L.A. Chief Recommends Abandoning Belmont
Top officials of the Los Angeles school system proposed last week that the district abandon the long-troubled construction project that, if finished, would be the most expensive public school ever built in the United States.
Chief Operating Officer Howard Miller's proposal, endorsed by interim Superintendent Ramon C. Cortines, calls the Belmont Learning Center project a "disaster" and recommends that the school board consider the possibility of using the site as a new district headquarters.
The unfinished high school is situated on an old oil field, and environmental concerns and management troubles have plagued the project, which has already cost nearly $200 million. Estimates of the total cost of completing the project have soared above $250 million.
The school has become a financial and political fiasco for the nation's second-largest district and played a role in the hiring of Mr. Cortines, a former New York City schools chancellor, to replace Superintendent Ruben Zacarias in November.
Mr. Miller and Mr. Cortines will present their recommendation to the school board this week, along with plans for easing crowding at the existing Belmont High School.
Board members could not be reached for comment late last week. But at least two members have raised concerns about the possibility of using the site as a district headquarters, the Los Angeles Times reported.
The announcement on the Belmont project came after the school board earlier this month decided to abandon another high school project, located in the South Gate area of the city.
The board decided Jan. 11 to end that project, which could have run into the same environmental and management problems that derailed the Belmont plan.
Some observers said the board's decision not to build the South Gate high school—and instead build several smaller elementary schools and transform a middle school into a high school—made financial sense.
South Gate "represents a willingness to do something that in the short term is unpopular, in the interest of long-term common sense," said Day Higuchi, the president of United Teachers Los Angeles, which is affiliated with both the American Federation of Teachers and the National Education Association. Mr. Higuchi had also urged the district to abandon the Belmont site.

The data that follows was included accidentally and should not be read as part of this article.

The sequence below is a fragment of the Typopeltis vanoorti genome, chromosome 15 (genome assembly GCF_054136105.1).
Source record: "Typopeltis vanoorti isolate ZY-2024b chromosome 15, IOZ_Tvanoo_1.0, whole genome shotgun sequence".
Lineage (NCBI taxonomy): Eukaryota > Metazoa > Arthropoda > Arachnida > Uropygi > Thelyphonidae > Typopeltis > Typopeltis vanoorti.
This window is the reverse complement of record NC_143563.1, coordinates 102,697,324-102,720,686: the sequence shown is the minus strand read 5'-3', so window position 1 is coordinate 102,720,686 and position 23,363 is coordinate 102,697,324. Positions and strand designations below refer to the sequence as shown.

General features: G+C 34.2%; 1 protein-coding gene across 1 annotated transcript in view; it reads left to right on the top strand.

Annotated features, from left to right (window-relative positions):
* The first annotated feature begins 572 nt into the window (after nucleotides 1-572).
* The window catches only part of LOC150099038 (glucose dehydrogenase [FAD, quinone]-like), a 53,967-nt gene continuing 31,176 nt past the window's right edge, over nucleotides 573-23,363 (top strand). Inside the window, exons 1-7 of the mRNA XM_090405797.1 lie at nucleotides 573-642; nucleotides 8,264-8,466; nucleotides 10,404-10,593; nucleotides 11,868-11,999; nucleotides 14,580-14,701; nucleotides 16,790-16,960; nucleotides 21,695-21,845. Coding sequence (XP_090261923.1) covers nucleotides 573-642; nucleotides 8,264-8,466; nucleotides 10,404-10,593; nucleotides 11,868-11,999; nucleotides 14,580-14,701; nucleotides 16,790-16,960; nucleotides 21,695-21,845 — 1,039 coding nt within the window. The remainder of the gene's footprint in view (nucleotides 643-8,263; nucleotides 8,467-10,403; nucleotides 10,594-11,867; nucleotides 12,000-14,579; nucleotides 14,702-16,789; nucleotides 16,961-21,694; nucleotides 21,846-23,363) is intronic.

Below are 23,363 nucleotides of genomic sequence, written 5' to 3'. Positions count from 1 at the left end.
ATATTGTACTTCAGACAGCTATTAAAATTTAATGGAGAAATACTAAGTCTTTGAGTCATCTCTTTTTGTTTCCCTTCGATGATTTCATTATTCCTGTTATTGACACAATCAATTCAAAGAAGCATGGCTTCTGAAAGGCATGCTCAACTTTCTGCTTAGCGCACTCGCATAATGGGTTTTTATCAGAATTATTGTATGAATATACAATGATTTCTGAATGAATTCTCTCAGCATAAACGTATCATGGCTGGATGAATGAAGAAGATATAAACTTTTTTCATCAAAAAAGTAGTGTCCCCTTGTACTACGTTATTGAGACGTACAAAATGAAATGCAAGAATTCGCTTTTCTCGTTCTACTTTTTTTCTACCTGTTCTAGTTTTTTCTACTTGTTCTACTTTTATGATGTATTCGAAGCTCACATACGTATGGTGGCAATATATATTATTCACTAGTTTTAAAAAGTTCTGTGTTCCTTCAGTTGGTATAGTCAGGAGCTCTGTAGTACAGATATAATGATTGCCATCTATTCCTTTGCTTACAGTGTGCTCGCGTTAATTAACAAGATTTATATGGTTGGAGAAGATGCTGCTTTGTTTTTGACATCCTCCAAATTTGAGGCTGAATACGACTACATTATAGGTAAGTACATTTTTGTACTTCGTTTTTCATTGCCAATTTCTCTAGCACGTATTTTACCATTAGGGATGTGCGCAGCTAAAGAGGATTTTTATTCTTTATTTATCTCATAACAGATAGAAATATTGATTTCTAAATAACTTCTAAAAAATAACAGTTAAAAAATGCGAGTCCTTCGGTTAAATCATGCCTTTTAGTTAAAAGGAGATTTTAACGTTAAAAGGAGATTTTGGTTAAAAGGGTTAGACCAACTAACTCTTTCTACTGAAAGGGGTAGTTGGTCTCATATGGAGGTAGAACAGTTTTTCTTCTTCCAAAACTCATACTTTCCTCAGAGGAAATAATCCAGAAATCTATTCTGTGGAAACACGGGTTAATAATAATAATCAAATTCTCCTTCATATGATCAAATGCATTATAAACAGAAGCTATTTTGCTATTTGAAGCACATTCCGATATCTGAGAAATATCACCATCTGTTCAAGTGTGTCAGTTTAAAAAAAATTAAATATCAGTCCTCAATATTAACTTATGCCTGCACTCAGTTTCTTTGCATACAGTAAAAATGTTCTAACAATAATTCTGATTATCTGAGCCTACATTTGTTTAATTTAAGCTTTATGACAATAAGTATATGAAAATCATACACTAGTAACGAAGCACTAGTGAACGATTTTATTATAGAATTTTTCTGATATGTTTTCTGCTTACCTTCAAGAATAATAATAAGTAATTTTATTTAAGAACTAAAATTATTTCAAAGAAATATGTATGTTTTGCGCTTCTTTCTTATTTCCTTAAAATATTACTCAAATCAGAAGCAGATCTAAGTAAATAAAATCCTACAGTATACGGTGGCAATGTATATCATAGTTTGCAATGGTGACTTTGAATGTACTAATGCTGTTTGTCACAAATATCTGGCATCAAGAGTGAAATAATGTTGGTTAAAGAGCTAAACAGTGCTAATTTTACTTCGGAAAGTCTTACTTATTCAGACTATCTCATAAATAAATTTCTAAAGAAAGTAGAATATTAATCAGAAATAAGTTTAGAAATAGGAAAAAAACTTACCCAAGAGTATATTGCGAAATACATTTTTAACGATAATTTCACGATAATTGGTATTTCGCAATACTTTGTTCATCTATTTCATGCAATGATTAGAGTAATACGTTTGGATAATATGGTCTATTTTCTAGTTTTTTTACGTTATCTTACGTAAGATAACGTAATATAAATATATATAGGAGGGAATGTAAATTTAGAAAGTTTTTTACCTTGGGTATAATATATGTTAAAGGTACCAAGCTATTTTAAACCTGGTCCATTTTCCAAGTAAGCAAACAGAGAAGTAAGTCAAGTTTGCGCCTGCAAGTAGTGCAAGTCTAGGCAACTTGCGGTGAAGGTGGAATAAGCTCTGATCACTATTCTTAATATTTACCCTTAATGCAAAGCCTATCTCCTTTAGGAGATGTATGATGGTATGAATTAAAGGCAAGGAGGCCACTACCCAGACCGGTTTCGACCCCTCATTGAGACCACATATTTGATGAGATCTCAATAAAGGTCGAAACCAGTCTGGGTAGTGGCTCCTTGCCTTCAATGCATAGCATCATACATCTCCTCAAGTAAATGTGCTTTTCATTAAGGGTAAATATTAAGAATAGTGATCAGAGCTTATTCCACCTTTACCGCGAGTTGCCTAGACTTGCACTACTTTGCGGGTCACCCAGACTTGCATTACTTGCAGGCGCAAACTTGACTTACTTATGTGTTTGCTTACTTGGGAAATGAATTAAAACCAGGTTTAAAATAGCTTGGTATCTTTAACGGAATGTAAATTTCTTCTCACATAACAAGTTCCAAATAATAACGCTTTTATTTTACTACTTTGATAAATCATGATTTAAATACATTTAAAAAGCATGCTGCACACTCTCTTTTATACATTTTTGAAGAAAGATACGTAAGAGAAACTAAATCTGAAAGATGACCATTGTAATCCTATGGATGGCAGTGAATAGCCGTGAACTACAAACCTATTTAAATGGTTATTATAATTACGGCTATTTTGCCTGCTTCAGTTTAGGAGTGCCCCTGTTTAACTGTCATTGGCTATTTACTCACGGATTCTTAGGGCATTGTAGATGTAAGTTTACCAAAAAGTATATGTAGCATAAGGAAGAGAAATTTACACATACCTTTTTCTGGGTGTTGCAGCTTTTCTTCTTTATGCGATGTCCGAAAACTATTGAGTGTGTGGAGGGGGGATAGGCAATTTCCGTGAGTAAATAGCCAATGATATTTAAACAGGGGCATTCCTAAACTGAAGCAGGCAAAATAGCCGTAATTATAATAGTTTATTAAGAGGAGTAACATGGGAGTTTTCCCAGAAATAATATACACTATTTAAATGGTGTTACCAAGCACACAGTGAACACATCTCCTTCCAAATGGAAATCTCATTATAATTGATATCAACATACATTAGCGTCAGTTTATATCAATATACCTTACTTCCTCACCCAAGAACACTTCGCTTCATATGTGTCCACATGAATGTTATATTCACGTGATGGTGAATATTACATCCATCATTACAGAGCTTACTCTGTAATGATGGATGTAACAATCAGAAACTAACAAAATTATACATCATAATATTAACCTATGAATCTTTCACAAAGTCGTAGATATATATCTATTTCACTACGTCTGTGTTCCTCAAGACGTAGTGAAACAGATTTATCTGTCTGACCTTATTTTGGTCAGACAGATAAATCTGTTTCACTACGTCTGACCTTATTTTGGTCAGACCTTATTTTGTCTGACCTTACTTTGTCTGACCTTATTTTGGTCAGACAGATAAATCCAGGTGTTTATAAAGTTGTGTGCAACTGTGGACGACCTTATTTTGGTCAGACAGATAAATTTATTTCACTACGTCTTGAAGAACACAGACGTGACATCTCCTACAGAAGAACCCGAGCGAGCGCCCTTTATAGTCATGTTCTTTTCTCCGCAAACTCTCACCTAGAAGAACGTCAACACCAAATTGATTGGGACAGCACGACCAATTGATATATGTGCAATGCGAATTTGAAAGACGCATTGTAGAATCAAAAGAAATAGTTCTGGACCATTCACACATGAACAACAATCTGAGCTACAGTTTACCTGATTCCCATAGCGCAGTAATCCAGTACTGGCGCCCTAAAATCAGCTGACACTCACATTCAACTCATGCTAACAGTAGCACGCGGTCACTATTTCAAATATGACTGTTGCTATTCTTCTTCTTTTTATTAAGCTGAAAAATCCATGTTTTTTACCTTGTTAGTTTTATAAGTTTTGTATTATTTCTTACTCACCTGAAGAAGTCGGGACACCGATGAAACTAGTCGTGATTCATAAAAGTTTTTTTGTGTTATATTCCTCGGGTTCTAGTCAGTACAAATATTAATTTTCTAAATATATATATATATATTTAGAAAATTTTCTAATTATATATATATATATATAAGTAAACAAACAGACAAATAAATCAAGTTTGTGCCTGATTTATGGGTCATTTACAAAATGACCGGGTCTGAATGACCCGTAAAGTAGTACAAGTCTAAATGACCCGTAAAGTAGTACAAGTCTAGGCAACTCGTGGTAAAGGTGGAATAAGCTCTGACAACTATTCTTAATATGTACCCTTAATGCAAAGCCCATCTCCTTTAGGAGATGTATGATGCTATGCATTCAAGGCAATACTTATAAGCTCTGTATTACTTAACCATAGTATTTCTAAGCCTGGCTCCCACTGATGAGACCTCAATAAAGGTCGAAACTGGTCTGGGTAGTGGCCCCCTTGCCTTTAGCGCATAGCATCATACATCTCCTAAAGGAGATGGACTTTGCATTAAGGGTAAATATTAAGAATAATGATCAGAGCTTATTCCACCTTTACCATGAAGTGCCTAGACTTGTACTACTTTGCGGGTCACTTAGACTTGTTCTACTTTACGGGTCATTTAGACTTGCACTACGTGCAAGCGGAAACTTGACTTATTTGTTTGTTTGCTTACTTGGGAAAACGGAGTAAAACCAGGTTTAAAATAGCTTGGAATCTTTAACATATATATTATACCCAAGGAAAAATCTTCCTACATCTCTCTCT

The recommendation on the Belmont project is one of several moves Mr. Cortines and the new administration have made during his first official weeks on the job.
Earlier this month, he put forth a plan to divide the 700,000-student district into 11 subdistricts, a plan based on Mr. Zacarias' earlier idea for closer-to-home management of the district's schools.
The proposal, which the school board will consider in March, would send hundreds of central-office administrators into various parts of the district. Mr. Zacarias earlier had called for 12 subdistricts but had not given specifics on that idea.
Mr. Cortines said the plan would allow the district to solve basic management problems by placing schools in smaller administrative clumps under local superintendents who would oversee about 55,000 students each.
"The Los Angeles Unified School District is in crisis," Mr. Cortines writes in the first sentence of his 14-page plan. "The district must no longer exist as a closed system where decisions and authority flow from a central-office power structure,'' the document says. "Rather, the district must be an open system that serves the needs of all its students."
Moving administrators closer to their schools makes sense, said Mr. Higuchi, the union president.
He said the proposal shows a willingness on the part of Mr. Cortines to tackle the district's problems head-on. The union and others in Los Angeles have long complained of administrative inefficiencies in the nation's second-largest district.
The union chief added that teachers have been encouraged by the interim superintendent's many visits to schools. "The real question is, will whatever changes he makes persist into the next administration?" Mr. Higuchi said.
Vol. 19, Issue 20, Page 3